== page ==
Book: 90 Summer Days of Ideas


This was a project called “90 Days of Summer” we got in the end of the second year at uni. The brief said we had to do something the same, every day for 90 days and document it, so that in the end we could present everything in one piece of work. One of the restrictions was that this activity should not take more than 5 minutes a day.

I wanted to come up with something useful and thought-provoking, and since I’ve already took the responsibility of learning several German words a day, I decided to write each day an idea. Not specifically connected with design area, but simply something that might have some potential. So, I wrote them down around several days straight and then started to skip, I must confess.

In the end I had almost half of the content I needed to have, but that didn’t stop me. I decided to gather everything in a book that would remind the reader of the sketchbook where I wrote everything with some doodles and notes. So, the format of the publication was A6, just to fit in the pocket (well, almost), perfect binded, with 80gsm white sheets, paper cover and overall 94 pages in black and white.


That heavy slab serif is not something that I’ve thought about too much. Somehow I had this image in my mind that there will be titles in heavy display typeface and as soon as I tested it, I decided that was just right. For the body text I chose Gill Sans, that, in my opinion, fit quite well, was easy to read and had that “sketchbook”, i.e. not too formal, feeling.


The contents page was a little bit tricky, since there were a lot of numbers and I also didn’t want to put the title of each idea and to reveal them altogether at the very beginning. The solution I found was to present it like a calendar, with the grey day number at the top right corner of one cell and the page number below. The little black triangles indicate days with ideas (now you can see the scale of my cheating).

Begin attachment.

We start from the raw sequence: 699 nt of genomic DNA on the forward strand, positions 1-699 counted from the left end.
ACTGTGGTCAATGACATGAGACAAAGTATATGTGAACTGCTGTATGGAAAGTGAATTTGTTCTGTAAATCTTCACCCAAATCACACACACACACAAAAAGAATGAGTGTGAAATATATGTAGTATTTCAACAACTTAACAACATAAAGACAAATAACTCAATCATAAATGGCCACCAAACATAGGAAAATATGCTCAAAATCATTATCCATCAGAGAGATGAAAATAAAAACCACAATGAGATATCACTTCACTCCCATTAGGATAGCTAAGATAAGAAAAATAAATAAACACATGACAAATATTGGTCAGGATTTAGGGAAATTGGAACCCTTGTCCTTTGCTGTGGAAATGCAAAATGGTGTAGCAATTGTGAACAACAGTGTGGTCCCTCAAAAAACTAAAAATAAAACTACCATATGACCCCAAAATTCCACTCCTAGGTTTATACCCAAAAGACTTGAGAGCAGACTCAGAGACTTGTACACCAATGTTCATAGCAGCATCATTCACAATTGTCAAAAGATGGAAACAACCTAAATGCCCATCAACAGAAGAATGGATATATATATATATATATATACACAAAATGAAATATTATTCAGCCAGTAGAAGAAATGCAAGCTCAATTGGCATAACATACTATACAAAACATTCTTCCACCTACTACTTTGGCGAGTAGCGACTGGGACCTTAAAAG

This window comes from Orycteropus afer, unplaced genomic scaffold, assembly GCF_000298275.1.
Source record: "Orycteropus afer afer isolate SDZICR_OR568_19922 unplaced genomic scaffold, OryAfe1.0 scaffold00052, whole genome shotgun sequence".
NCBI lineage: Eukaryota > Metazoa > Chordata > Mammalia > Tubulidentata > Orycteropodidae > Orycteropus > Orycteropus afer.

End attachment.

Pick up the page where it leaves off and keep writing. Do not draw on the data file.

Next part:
The problem with this book though is that I can’t actually show the content, because it’s full of ideas (duh) and some of them I might develop in future (and some of them I would like to forget like a nightmare). But I can tell you what’s inside and you’ll take it on trust.

Ironically, since the lack of the idea is quite a big deal in this book, those empty days were just left blank. That on the other hand supports the reference to my sketchbook, so whenever I have something in my mind, I will be able to write it down right there.


For the productive days I created an illustration together with a handwritten title and wrote a short description of the concept. The style of the imagery is based on my actual scribbles, so they look quite messy and sloppy. They were drawn digitally with a specific brush with imitation of a pencil texture.


This is one of those pages. Apparently, I am not the only one who thought about this, so no mysteries here.

As for production process, it was my first experience of sending the digital file to the printing office, and there is actually not much to say about it. The most important part, I would say, is to calculate the margins, so nothing gets cut off, or ends up being too close to the edge.

Sending your work to a printing office gives you a number of advantages as in the end you get your book neat and clean and it’s often not so expensive especially if you order large edition. But at the same time it narrows the range of your possibilities.

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